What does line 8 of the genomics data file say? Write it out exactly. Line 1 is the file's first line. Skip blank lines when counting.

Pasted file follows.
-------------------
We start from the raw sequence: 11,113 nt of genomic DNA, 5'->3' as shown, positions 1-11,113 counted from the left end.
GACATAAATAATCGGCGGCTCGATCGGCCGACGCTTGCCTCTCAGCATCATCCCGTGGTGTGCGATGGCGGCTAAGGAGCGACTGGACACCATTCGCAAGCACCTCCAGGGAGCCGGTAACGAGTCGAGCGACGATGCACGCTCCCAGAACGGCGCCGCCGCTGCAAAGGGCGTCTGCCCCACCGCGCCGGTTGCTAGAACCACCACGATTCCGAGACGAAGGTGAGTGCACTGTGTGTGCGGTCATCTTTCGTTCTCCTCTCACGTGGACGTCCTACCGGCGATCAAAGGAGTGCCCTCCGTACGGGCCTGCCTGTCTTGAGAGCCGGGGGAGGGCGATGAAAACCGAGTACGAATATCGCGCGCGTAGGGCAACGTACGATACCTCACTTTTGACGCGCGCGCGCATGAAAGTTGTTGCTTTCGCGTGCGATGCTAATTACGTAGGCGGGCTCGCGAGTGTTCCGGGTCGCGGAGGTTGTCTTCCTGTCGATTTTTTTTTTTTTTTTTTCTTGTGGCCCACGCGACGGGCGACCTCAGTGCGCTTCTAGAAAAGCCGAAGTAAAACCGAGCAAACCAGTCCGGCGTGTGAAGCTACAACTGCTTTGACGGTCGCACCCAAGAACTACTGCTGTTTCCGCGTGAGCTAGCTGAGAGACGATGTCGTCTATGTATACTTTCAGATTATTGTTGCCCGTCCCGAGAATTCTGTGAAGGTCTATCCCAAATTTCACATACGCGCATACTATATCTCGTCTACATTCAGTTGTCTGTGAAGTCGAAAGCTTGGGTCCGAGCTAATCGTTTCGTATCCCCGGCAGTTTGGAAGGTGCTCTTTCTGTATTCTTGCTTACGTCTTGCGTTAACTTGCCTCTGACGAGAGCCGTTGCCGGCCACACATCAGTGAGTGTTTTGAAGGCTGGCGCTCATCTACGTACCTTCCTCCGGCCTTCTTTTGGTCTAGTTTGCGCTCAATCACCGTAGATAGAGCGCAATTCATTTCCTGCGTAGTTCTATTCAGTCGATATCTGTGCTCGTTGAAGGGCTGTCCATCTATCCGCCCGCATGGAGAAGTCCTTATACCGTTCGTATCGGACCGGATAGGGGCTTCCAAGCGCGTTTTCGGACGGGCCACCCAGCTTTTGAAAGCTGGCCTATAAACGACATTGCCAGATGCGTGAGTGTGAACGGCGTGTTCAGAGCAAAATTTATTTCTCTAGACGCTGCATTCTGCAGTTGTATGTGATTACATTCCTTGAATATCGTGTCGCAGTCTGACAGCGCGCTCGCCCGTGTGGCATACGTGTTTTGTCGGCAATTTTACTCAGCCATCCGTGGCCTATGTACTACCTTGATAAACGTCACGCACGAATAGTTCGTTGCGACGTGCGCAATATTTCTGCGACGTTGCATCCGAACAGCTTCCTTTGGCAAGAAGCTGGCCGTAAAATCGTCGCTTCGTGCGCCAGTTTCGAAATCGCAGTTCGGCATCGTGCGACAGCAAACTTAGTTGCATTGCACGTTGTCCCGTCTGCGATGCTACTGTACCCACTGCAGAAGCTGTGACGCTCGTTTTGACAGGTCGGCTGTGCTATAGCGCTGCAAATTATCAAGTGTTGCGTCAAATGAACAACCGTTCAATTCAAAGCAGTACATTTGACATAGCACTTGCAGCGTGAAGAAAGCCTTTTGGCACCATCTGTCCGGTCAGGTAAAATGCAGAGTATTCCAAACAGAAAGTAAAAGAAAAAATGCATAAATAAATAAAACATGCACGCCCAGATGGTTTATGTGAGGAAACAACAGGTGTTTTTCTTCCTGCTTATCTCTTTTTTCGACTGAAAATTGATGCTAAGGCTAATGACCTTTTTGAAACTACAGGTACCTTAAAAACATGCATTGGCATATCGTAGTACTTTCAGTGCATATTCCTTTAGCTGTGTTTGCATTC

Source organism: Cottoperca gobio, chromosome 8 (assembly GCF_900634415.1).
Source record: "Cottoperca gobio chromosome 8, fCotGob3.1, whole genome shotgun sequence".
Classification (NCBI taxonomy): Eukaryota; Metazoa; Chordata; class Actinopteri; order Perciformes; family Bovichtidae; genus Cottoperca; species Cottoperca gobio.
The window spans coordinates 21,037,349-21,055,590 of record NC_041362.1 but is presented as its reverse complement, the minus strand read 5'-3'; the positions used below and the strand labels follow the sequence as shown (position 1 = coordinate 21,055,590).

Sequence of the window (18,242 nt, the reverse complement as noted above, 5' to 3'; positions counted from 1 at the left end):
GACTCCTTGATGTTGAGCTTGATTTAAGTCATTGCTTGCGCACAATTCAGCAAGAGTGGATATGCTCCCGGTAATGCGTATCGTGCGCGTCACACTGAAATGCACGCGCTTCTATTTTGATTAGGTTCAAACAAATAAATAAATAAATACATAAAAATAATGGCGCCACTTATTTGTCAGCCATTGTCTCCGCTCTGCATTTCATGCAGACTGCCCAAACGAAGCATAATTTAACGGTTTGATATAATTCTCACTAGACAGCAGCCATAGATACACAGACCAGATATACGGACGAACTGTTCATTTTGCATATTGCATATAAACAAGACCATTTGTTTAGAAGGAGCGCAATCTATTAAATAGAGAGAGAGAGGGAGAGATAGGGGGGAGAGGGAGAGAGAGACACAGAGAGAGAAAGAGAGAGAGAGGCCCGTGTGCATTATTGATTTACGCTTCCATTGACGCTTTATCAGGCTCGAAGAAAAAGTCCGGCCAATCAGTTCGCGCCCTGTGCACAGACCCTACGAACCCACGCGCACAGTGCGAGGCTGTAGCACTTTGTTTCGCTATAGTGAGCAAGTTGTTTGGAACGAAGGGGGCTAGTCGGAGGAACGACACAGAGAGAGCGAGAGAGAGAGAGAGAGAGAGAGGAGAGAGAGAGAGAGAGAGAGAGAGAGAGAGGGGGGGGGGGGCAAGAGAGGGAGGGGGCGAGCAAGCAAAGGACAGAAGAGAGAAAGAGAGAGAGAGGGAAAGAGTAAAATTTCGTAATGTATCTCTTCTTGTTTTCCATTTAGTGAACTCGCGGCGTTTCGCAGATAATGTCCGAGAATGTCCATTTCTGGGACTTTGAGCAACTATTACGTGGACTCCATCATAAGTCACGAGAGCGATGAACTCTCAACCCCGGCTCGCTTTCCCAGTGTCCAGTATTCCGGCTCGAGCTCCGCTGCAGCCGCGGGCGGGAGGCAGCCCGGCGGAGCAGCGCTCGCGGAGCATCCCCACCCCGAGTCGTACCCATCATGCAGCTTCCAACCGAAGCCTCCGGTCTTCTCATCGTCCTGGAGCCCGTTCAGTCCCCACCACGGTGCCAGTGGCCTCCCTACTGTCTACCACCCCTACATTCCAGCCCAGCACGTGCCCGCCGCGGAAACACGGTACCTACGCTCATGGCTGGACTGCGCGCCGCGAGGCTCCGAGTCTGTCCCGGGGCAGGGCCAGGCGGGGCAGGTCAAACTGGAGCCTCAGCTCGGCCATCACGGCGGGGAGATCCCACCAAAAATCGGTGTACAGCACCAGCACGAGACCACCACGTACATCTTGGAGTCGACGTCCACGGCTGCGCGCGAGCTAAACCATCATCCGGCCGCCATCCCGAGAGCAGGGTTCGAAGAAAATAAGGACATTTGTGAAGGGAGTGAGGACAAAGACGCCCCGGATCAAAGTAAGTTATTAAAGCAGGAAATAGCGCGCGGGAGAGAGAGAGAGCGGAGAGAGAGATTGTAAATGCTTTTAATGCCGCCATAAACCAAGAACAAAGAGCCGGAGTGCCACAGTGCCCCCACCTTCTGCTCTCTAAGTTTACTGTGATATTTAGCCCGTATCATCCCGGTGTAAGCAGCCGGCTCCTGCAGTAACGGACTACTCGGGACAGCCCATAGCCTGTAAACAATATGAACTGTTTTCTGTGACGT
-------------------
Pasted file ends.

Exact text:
GACTCCTTGATGTTGAGCTTGATTTAAGTCATTGCTTGCGCACAATTCAGCAAGAGTGGATATGCTCCCGGTAATGCGTATCGTGCGCGTCACACTGAAATGCACGCGCTTCTATTTTGATTAGGTTCAAACAAATAAATAAATAAATACATAAAAATAATGGCGCCACTTATTTGTCAGCCATTGTCTCCGCTCTGCATTTCATGCAGACTGCCCAAACGAAGCATAATTTAACGGTTTGATATAATTCTCACTAGACAGCAGCCATAGATACACAGACCAGATATACGGACGAACTGTTCATTTTGCATATTGCATATAAACAAGACCATTTGTTTAGAAGGAGCGCAATCTATTAAATAGAGAGAGAGAGGGAGAGATAGGGGGGAGAGGGAGAGAGAGACACAGAGAGAGAAAGAGAGAGAGAGGCCCGTGTGCATTATTGATTTACGCTTCCATTGACGCTTTATCAGGCTCGAAGAAAAAGTCCGGCCAATCAGTTCGCGCCCTGTGCACAGACCCTACGAACCCACGCGCACAGTGCGAGGCTGTAGCACTTTGTTTCGCTATAGTGAGCAAGTTGTTTGGAACGAAGGGGGCTAGTCGGAGGAACGACACAGAGAGAGCGAGAGAGAGAGAGAGAGAGAGAGGAGAGAGAGAGAGAGAGAGAGAGAGAGAGAGGGGGGGGGGGGCAAGAGAGGGAGGGGGCGAGCAAGCAAAGGACAGAAGAGAGAAAGAGAGAGAGAGGGAAAGAGTAAAATTTCGTAATGTATCTCTTCTTGTTTTCCATTTAGTGAACTCGCGGCGTTTCGCAGATAATGTCCGAGAATGTCCATTTCTGGGACTTTGAGCAACTATTACGTGGACTCCATCATAAGTCACGAGAGCGATGAACTCTCAACCCCGGCTCGCTTTCCCAGTGTCCAGTATTCCGGCTCGAGCTCCGCTGCAGCCGCGGGCGGGAGGCAGCCCGGCGGAGCAGCGCTCGCGGAGCATCCCCACCCCGAGTCGTACCCATCATGCAGCTTCCAACCGAAGCCTCCGGTCTTCTCATCGTCCTGGAGCCCGTTCAGTCCCCACCACGGTGCCAGTGGCCTCCCTACTGTCTACCACCCCTACATTCCAGCCCAGCACGTGCCCGCCGCGGAAACACGGTACCTACGCTCATGGCTGGACTGCGCGCCGCGAGGCTCCGAGTCTGTCCCGGGGCAGGGCCAGGCGGGGCAGGTCAAACTGGAGCCTCAGCTCGGCCATCACGGCGGGGAGATCCCACCAAAAATCGGTGTACAGCACCAGCACGAGACCACCACGTACATCTTGGAGTCGACGTCCACGGCTGCGCGCGAGCTAAACCATCATCCGGCCGCCATCCCGAGAGCAGGGTTCGAAGAAAATAAGGACATTTGTGAAGGGAGTGAGGACAAAGACGCCCCGGATCAAAGTAAGTTATTAAAGCAGGAAATAGCGCGCGGGAGAGAGAGAGAGCGGAGAGAGAGATTGTAAATGCTTTTAATGCCGCCATAAACCAAGAACAAAGAGCCGGAGTGCCACAGTGCCCCCACCTTCTGCTCTCTAAGTTTACTGTGATATTTAGCCCGTATCATCCCGGTGTAAGCAGCCGGCTCCTGCAGTAACGGACTACTCGGGACAGCCCATAGCCTGTAAACAATATGAACTGTTTTCTGTGACGT